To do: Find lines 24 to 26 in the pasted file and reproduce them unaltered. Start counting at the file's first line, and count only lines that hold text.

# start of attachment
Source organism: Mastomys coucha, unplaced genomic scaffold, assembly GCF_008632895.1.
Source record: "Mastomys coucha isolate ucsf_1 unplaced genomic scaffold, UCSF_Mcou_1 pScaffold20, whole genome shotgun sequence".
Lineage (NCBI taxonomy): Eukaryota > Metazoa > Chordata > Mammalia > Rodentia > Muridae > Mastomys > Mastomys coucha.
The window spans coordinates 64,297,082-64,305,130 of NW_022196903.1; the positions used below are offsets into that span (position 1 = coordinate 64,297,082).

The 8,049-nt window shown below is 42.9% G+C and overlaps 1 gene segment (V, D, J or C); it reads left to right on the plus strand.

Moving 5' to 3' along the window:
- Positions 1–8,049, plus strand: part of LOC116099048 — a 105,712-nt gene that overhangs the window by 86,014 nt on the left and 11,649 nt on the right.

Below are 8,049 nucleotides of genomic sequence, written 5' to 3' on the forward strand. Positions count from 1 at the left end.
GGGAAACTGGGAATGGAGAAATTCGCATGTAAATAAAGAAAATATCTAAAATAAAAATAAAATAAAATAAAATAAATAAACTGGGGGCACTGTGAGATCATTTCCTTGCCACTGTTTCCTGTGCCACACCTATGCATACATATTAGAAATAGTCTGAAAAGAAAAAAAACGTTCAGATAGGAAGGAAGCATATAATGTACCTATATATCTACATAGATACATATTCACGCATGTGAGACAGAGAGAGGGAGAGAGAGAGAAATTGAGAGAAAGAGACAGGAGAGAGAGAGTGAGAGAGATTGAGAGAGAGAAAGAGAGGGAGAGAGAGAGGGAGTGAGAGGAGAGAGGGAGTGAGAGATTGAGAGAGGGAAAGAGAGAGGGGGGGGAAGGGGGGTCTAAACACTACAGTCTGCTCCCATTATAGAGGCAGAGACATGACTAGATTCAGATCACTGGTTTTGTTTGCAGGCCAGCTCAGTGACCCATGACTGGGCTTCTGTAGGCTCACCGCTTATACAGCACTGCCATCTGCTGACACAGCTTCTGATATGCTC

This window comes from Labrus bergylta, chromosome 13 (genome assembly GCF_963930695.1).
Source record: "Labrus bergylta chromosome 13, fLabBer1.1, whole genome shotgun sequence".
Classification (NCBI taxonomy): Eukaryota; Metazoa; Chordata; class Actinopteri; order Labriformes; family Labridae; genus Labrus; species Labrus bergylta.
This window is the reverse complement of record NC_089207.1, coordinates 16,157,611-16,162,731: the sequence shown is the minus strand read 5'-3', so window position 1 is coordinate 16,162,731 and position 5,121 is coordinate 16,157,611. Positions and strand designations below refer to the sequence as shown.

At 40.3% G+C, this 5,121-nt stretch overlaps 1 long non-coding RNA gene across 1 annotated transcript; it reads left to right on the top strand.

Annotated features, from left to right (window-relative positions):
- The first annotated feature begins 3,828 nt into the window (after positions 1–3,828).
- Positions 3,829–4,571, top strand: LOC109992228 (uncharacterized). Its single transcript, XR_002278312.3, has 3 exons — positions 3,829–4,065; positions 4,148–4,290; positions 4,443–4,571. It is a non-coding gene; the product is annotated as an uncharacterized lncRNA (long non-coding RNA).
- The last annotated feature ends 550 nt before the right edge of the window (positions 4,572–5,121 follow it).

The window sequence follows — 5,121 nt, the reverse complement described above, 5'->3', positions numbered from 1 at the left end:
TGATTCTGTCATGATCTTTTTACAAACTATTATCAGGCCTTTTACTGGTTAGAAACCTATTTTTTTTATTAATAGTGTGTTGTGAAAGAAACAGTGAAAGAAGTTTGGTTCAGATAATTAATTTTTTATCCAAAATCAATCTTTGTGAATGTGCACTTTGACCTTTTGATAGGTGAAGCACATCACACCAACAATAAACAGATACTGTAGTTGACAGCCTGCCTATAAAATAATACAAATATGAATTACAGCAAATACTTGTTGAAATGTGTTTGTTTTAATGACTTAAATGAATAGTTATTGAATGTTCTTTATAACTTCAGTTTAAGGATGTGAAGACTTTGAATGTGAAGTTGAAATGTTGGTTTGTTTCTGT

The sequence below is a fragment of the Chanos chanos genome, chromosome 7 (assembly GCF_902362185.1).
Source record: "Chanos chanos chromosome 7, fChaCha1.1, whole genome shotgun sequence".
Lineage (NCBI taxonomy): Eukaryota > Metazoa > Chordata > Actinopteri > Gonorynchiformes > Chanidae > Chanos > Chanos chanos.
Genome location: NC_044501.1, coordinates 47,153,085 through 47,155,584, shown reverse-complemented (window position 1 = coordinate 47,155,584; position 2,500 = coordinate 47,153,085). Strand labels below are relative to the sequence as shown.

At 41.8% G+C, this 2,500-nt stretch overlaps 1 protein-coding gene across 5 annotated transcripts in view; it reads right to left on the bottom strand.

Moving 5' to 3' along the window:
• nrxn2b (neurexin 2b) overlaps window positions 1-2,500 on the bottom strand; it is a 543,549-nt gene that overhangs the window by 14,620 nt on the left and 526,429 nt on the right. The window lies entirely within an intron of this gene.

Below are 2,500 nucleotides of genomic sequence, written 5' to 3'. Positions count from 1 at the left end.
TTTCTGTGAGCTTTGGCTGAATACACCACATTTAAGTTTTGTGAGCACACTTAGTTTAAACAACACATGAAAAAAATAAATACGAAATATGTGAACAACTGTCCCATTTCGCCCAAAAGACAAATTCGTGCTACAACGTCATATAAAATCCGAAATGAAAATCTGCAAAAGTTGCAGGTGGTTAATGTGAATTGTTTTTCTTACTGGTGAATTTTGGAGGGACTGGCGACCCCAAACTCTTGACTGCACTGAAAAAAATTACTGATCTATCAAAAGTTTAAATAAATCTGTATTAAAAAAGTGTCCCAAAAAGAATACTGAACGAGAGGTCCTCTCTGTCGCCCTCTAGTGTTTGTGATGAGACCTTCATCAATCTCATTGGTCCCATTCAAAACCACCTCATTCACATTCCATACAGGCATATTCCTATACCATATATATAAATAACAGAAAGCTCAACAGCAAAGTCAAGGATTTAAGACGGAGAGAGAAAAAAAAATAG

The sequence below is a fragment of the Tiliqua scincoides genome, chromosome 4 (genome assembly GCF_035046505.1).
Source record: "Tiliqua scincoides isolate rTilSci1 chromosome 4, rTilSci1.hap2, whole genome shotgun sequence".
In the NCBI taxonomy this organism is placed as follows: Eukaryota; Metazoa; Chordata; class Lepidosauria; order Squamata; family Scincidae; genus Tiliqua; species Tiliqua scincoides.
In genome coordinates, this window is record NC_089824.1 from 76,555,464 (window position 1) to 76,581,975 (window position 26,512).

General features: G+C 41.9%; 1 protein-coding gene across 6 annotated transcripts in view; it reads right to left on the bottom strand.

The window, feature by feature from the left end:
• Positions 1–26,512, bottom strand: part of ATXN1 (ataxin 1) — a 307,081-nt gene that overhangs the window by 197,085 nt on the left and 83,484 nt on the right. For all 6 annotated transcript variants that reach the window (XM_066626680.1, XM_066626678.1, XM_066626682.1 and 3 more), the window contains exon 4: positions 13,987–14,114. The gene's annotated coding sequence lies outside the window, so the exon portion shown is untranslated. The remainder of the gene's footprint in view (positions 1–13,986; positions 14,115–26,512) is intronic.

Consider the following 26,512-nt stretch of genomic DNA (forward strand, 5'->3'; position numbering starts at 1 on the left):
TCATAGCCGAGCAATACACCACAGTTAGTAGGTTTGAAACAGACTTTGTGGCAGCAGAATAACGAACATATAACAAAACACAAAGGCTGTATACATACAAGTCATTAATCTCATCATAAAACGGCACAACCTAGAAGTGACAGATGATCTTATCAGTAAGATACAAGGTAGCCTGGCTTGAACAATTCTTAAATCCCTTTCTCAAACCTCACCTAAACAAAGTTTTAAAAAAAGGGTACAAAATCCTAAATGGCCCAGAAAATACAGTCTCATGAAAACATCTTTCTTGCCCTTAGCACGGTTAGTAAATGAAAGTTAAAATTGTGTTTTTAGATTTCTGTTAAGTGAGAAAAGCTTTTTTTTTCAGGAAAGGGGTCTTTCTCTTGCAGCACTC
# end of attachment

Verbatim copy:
Genome location: NC_044501.1, coordinates 47,153,085 through 47,155,584, shown reverse-complemented (window position 1 = coordinate 47,155,584; position 2,500 = coordinate 47,153,085). Strand labels below are relative to the sequence as shown.

At 41.8% G+C, this 2,500-nt stretch overlaps 1 protein-coding gene across 5 annotated transcripts in view; it reads right to left on the bottom strand.

Moving 5' to 3' along the window: